FAKT, an up-and-coming studio based out of Berlin and Zurich, has created an architectural installation for the Festival des Architectures Vives, which uses perforated aluminum sheets to produce a cloudscape. Sponsored by metalworking companies Karl Dieringer and AMAG Austria Metall, the exhibition explores aluminum's material properties and its ability to create new forms.
FAKT calls their exhibition "a progressive experiment both spatially and structurally," and uses artistic structural approaches to explore the design possibilities of cloudscapes and the abilities of aluminum. Cloudscape is made of two perforated aluminum sheets, each 2 millimeters thick, and covers an area of 6.4 m x 4.5 m. The project hangs from surrounding buildings by thin cables attached at its corners, and has a warped surface which contrasts sharply with the much older structures surrounding the exhibition.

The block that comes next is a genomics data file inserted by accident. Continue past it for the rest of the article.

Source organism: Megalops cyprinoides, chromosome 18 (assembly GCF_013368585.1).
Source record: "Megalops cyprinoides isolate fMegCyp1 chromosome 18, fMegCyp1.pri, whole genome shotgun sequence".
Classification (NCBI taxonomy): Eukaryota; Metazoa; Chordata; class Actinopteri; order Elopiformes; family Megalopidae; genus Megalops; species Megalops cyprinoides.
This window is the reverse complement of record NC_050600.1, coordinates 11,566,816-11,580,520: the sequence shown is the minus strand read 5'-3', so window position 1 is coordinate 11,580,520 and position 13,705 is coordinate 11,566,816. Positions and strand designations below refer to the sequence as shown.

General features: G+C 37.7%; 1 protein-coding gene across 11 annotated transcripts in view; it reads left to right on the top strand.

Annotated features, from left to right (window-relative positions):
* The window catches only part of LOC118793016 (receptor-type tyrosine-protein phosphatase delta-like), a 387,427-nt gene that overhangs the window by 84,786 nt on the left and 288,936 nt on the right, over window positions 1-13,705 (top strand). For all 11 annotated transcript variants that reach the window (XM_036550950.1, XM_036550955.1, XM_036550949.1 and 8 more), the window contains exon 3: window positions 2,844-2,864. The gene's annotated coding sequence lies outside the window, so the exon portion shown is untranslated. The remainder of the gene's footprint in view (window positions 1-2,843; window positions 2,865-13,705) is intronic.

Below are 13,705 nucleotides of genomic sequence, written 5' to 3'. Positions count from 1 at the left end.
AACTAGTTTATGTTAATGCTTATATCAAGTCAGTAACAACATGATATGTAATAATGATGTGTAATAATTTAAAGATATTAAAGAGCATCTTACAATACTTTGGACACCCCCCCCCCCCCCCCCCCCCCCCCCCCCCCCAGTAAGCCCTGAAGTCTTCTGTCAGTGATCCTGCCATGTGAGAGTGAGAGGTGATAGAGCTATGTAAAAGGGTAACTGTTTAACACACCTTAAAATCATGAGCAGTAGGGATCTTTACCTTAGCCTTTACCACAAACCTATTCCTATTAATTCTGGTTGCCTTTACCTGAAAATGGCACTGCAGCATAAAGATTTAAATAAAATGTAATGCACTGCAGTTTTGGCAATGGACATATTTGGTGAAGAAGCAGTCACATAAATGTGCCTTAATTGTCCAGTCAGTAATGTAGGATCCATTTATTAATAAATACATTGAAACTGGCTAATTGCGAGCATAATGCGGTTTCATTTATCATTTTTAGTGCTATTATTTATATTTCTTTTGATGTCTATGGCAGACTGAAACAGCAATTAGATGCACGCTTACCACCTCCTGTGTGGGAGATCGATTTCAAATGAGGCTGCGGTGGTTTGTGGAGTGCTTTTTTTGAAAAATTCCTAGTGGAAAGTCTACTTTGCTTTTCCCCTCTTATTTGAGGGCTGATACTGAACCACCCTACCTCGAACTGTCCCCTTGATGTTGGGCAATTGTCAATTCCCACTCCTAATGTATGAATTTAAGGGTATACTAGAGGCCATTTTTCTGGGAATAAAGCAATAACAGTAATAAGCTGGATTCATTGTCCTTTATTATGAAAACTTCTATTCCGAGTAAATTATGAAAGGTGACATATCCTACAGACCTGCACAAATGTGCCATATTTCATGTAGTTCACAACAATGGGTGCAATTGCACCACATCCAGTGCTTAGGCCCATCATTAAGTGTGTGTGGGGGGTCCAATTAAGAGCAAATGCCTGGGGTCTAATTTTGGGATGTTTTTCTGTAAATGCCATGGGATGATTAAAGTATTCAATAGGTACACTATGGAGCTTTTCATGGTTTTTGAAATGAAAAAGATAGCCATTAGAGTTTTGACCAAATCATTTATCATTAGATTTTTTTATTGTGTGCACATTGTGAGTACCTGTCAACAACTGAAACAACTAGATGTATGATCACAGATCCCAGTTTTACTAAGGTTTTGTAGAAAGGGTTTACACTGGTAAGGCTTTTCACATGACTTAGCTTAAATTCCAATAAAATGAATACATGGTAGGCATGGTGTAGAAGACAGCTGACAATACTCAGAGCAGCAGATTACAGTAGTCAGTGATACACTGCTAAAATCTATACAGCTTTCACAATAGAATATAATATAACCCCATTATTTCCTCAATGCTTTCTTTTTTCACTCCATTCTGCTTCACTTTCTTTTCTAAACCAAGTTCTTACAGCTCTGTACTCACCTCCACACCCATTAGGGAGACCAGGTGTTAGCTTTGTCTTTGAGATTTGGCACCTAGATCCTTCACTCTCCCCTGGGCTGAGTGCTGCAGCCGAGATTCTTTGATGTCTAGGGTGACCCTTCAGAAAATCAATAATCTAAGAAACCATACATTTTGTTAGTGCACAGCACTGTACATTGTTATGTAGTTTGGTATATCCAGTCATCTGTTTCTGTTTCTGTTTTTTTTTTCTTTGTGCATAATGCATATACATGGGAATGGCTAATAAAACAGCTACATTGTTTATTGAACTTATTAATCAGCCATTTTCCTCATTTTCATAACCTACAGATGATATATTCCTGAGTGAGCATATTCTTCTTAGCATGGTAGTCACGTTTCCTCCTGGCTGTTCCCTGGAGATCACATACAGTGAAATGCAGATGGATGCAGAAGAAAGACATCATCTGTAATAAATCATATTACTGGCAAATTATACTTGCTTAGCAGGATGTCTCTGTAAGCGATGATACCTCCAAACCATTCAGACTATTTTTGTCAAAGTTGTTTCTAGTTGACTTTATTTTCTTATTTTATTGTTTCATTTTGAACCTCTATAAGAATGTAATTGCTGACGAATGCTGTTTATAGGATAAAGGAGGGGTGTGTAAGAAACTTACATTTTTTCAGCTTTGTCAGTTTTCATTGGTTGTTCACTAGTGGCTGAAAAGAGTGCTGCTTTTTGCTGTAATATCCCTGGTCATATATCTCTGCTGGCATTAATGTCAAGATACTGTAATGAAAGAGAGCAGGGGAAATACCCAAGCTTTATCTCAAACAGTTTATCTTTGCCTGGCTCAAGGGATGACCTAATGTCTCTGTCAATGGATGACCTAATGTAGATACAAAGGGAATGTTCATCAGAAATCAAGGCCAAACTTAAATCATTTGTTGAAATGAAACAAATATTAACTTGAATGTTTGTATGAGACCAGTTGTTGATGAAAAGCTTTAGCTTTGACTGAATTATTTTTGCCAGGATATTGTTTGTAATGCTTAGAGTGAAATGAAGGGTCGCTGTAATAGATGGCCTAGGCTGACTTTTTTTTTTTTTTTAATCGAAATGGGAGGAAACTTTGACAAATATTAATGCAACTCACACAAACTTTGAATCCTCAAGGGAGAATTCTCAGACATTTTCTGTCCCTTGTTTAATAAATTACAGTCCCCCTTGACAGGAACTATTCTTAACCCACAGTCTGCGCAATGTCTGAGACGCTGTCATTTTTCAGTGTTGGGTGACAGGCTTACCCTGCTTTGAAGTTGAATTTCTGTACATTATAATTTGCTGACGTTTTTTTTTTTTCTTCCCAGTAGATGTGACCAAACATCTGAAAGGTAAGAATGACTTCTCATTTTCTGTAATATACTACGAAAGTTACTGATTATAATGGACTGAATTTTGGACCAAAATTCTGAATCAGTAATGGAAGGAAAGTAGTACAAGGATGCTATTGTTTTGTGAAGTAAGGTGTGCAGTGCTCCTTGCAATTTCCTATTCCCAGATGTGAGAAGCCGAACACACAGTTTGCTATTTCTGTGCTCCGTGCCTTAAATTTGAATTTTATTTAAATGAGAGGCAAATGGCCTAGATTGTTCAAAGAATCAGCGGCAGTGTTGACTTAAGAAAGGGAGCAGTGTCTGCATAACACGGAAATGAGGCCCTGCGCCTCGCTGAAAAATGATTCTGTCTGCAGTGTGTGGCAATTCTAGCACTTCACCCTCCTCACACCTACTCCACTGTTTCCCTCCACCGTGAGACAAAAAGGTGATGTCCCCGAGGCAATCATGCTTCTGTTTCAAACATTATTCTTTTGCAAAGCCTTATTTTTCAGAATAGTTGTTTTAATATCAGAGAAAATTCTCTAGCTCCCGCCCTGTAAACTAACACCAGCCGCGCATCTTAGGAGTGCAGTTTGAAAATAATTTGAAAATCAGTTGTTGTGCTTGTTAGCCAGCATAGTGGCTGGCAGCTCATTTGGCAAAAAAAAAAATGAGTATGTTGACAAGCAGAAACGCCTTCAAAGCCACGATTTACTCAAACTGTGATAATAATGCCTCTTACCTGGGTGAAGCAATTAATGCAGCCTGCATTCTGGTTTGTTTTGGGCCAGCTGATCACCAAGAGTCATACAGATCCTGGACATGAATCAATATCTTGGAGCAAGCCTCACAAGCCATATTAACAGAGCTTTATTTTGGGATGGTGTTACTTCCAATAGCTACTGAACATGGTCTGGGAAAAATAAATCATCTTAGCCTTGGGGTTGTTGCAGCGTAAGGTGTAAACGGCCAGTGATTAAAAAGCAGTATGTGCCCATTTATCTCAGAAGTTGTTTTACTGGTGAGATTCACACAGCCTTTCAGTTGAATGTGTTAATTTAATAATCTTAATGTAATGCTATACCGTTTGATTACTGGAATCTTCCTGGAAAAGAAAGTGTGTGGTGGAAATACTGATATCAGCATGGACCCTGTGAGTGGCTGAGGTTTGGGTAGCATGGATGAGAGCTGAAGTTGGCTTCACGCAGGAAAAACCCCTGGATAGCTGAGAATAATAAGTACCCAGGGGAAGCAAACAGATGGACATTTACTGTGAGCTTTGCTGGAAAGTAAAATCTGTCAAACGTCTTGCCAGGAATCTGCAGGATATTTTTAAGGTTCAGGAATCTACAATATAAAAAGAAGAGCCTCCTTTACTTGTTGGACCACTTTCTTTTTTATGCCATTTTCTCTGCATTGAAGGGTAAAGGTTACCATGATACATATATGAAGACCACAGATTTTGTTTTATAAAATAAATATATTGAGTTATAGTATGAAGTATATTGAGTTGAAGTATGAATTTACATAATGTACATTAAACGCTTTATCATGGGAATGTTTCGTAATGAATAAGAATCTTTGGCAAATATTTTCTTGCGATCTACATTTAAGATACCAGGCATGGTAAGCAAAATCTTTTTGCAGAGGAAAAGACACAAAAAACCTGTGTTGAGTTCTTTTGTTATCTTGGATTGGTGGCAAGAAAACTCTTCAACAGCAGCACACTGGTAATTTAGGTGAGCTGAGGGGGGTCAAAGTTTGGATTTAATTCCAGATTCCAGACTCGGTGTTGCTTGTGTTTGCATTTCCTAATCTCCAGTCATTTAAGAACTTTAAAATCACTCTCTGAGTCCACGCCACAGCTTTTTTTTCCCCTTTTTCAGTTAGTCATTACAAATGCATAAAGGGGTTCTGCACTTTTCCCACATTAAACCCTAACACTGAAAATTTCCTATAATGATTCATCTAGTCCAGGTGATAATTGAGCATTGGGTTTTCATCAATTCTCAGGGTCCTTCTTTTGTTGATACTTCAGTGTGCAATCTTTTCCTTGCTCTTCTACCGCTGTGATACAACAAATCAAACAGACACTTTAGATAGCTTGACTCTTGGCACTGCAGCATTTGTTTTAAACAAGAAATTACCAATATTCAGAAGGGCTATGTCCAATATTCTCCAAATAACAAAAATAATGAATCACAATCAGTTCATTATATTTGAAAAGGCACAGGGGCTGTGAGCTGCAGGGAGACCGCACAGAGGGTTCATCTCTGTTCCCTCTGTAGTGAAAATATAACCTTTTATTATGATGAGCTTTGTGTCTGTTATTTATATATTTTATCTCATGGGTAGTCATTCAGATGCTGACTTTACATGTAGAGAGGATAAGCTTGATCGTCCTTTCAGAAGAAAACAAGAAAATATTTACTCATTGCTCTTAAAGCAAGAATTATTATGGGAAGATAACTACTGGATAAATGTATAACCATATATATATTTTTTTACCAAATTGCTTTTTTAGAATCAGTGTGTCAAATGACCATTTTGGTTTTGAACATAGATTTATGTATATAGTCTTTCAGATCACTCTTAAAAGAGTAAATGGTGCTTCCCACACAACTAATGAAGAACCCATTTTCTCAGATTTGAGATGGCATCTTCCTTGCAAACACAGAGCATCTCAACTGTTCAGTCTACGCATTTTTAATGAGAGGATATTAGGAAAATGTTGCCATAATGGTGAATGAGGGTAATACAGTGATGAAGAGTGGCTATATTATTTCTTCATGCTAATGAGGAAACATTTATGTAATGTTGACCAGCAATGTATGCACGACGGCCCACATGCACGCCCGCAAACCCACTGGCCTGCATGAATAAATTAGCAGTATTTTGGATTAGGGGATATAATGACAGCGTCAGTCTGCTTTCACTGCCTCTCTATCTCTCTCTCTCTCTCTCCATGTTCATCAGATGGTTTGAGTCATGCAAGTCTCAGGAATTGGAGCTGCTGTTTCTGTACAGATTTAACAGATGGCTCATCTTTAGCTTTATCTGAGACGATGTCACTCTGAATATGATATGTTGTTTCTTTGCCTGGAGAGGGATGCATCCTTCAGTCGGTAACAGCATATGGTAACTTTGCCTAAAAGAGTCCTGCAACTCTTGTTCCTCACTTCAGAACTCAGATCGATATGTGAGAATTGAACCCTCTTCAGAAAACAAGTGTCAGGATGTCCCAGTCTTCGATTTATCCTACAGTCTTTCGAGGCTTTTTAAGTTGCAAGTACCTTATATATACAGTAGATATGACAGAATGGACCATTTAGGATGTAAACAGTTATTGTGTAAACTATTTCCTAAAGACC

The completed project's appearance and form arose from FAKT's desire to not only design a beautiful object and produce an innovative structure, but also to create an extraordinary experience for those who visit the exhibition. "It is an attempt to enrich the structural nature of architecture with a strong sense of physical excitement and ever-changing visual properties," state the architects. FAKT used three approaches to create this cloudscape-based experience: the designers made the project reflect its environment, resonating when exposed to wind and rain; they softened the visual impact of the metal structure by lightly tethering it to nearby structures and allowing it to sway in the breeze; and they made the surfaces semi-transparent to begin to dissolve the exhibition's borders.